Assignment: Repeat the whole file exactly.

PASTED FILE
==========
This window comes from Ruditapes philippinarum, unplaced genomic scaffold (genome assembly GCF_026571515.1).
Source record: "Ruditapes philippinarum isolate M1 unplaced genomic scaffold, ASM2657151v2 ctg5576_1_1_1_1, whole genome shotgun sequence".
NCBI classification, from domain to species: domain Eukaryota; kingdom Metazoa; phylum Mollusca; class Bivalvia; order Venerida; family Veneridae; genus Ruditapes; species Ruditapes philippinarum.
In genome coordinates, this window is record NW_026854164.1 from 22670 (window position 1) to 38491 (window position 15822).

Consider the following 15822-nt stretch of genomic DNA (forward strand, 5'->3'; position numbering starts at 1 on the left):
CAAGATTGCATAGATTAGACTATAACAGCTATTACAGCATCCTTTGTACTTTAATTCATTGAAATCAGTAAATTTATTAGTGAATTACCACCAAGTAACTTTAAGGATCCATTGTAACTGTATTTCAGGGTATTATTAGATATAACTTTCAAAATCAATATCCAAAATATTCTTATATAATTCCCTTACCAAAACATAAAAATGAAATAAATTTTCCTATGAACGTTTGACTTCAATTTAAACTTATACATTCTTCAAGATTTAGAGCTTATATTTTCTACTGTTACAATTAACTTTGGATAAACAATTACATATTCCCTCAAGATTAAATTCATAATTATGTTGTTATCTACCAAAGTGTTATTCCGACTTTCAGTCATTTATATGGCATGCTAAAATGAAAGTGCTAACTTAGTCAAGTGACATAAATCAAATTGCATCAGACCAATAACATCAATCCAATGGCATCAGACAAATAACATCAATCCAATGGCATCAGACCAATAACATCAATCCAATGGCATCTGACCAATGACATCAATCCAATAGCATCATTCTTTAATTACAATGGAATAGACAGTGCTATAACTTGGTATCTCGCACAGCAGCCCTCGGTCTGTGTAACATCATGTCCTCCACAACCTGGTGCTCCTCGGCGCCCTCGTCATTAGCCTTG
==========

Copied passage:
This window comes from Ruditapes philippinarum, unplaced genomic scaffold (genome assembly GCF_026571515.1).
Source record: "Ruditapes philippinarum isolate M1 unplaced genomic scaffold, ASM2657151v2 ctg5576_1_1_1_1, whole genome shotgun sequence".
NCBI classification, from domain to species: domain Eukaryota; kingdom Metazoa; phylum Mollusca; class Bivalvia; order Venerida; family Veneridae; genus Ruditapes; species Ruditapes philippinarum.
In genome coordinates, this window is record NW_026854164.1 from 22670 (window position 1) to 38491 (window position 15822).

Consider the following 15822-nt stretch of genomic DNA (forward strand, 5'->3'; position numbering starts at 1 on the left):
CAAGATTGCATAGATTAGACTATAACAGCTATTACAGCATCCTTTGTACTTTAATTCATTGAAATCAGTAAATTTATTAGTGAATTACCACCAAGTAACTTTAAGGATCCATTGTAACTGTATTTCAGGGTATTATTAGATATAACTTTCAAAATCAATATCCAAAATATTCTTATATAATTCCCTTACCAAAACATAAAAATGAAATAAATTTTCCTATGAACGTTTGACTTCAATTTAAACTTATACATTCTTCAAGATTTAGAGCTTATATTTTCTACTGTTACAATTAACTTTGGATAAACAATTACATATTCCCTCAAGATTAAATTCATAATTATGTTGTTATCTACCAAAGTGTTATTCCGACTTTCAGTCATTTATATGGCATGCTAAAATGAAAGTGCTAACTTAGTCAAGTGACATAAATCAAATTGCATCAGACCAATAACATCAATCCAATGGCATCAGACAAATAACATCAATCCAATGGCATCAGACCAATAACATCAATCCAATGGCATCTGACCAATGACATCAATCCAATAGCATCATTCTTTAATTACAATGGAATAGACAGTGCTATAACTTGGTATCTCGCACAGCAGCCCTCGGTCTGTGTAACATCATGTCCTCCACAACCTGGTGCTCCTCGGCGCCCTCGTCATTAGCCTTG